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Carbon cycle perturbation expressed in terrestrial Permian–Triassic boundary sections in South China
Department of Geosciences, The Pennsylvania State University, University Park, PA, United States.
Department of Geology, Lund University, Lund, Sweden.
State Key Laboratory of Biogeology and Environmental Geology of Ministry of Education, China University of Geosciences (Wuhan), People's Republic of China.
Department of Geosciences, The Pennsylvania State University, University Park, PA, United States.
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2017 (English)In: Global and Planetary Change, ISSN 0921-8181, E-ISSN 1872-6364, Vol. 148, p. 272-285Article in journal (Refereed) Published
Abstract [en]

Stable isotopes of inorganic and organic carbon are commonly used in chemostratigraphy to correlatemarine andterrestrial sedimentary sequences based on the assumption that the carbon isotopic signature of the exogenic carbon pool dominates other sources of variability. Here, sediment samples fromfour Permian–Triassic boundary (PTB) sections ofwesternGuizhou and eastern Yunnan provinces in South China, representing a terrestrial tomarine transitional setting,were analyzed for δ13C of organic matter (δ13Corg). These valueswere subsequently compared to published δ13C values of carbonates (δ13Ccarb) from the Global Stratotype Section and Point at Meishan and many other marine and terrestrial sections. A similar isotopic trend evident through all four sections is characterized by a negative shift of 2–3‰ at the top of the Xuanwei Formation, where we tentatively place the PTB. This negative shift also corresponds to a turnover in the vegetation and the occurrence of fungal spores, which is generally interpreted as a proliferation of decomposers and collapse of complex ecosystems during the end-Permian mass extinction event. Moreover, the absolute values of δ13Corg are more extreme in the more distal (marine) deposits. The δ13Corg values for the studied sediments aremore variable compared to coeval δ13Ccarb records from marine records especially in the interval below the extinction horizon. We contend that the depositional environment influenced the δ13Corg values, but that the persisting geographic δ13Corg pattern through the extinction event across the four independent sections is an indication that the atmospheric δ13C signal left an indelible imprint on the geologic record related to the profound ecosystem change during the end-Permian extinction event.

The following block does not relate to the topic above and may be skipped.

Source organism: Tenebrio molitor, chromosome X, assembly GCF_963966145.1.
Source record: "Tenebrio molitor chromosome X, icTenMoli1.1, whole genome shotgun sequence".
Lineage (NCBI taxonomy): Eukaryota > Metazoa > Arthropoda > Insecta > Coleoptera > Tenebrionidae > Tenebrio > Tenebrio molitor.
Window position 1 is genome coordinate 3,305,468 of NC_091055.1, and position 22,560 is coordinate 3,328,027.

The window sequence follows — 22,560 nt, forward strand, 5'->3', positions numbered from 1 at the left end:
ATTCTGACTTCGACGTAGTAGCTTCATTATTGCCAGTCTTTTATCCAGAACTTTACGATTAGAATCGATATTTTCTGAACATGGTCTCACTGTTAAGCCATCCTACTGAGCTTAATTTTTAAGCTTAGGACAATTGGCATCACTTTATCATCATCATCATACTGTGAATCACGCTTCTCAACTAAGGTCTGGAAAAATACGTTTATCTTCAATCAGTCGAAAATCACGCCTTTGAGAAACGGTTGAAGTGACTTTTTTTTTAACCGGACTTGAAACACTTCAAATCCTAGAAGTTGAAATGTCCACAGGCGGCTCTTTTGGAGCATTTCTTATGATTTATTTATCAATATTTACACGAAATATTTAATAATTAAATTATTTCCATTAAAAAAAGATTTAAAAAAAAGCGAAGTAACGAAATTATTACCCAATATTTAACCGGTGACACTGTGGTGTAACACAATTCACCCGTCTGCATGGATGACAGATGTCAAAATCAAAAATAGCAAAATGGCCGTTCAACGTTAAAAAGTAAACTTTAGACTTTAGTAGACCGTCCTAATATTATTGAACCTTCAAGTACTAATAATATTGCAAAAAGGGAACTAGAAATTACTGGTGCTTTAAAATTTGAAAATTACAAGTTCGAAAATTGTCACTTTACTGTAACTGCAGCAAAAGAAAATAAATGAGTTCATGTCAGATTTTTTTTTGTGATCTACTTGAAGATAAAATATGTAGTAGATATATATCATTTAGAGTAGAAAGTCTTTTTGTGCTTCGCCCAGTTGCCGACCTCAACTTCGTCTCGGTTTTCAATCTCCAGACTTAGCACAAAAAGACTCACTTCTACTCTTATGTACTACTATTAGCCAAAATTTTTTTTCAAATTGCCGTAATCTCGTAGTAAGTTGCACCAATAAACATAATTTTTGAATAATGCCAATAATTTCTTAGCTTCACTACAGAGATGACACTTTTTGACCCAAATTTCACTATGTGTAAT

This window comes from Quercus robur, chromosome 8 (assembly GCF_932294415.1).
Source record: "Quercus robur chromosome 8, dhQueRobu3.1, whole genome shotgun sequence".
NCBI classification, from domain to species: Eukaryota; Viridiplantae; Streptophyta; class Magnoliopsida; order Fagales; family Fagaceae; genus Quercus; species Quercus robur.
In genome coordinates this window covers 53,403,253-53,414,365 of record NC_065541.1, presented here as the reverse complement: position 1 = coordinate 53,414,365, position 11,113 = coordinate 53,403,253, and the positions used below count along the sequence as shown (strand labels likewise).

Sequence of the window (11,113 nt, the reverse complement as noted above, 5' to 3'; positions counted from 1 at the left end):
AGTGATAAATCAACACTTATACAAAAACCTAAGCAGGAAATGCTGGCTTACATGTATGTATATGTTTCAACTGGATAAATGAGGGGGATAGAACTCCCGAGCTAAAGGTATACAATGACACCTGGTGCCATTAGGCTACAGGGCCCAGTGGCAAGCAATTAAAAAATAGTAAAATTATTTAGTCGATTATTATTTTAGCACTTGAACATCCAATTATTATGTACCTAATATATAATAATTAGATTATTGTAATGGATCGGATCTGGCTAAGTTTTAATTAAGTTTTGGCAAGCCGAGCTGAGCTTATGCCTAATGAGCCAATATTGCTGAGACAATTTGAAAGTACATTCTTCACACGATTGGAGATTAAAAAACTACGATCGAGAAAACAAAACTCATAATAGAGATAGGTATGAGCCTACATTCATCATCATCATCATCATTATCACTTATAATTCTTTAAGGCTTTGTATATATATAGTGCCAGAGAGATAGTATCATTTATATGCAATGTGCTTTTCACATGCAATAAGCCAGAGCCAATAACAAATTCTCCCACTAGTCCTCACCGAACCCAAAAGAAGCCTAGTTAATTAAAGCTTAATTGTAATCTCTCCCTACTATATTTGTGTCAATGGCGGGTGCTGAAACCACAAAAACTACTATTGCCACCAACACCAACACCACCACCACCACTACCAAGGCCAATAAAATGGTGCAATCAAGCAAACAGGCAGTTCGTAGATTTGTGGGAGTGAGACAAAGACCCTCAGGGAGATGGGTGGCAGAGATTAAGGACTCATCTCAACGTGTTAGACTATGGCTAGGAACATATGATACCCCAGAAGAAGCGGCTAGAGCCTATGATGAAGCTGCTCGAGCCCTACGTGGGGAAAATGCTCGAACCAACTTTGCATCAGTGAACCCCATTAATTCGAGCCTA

Place, publisher, year, edition, pages
Amsterdam: Elsevier, 2017. Vol. 148, p. 272-285
Keyword [en]
Carbon isotopes, Organic matter, Permian–Triassic boundary, South China, Mass extinction
National Category
Other Earth and Related Environmental Sciences
Research subject
Ecosystems and species history; The changing Earth
Identifiers
URN: urn:nbn:se:nrm:diva-2745DOI: 10.1016/j.gloplacha.2015.10.018OAI: oai:DiVA.org:nrm-2745DiVA, id: diva2:1173256
Funder
Swedish Research Council, 49-2007-8705
Note

Additional funding:

Y.C. and L.R.K. acknowledge support from NSF grant EAR-0807744. The project was also partially supported by the Penn State Astrobiology Research Center (through the NASA Astrobiology Institute, cooperative agreement #NNA09DA76A). A.B. is currently supported by a Deep Time Peter Buck Postdoctoral Fellowship from the NMNH Smithsonian Institution, part of this work was conducted under the support of the Swedish Research Council (VR) postdoctoral fellowship grant 2011- 7176. J.Y. acknowledges support from the NSFC (project nos. 40972002 and 41272024) and the State Key Laboratory of Biogeology and Environmental Geology, China University of Geosciences, Wuhan (program GBL11302).

Available from: 2018-01-01 Created: 2018-01-11Bibliographically approved

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Publisher's full texthttp://dx.doi.org/10.1016/j.gloplacha.2015.10.018

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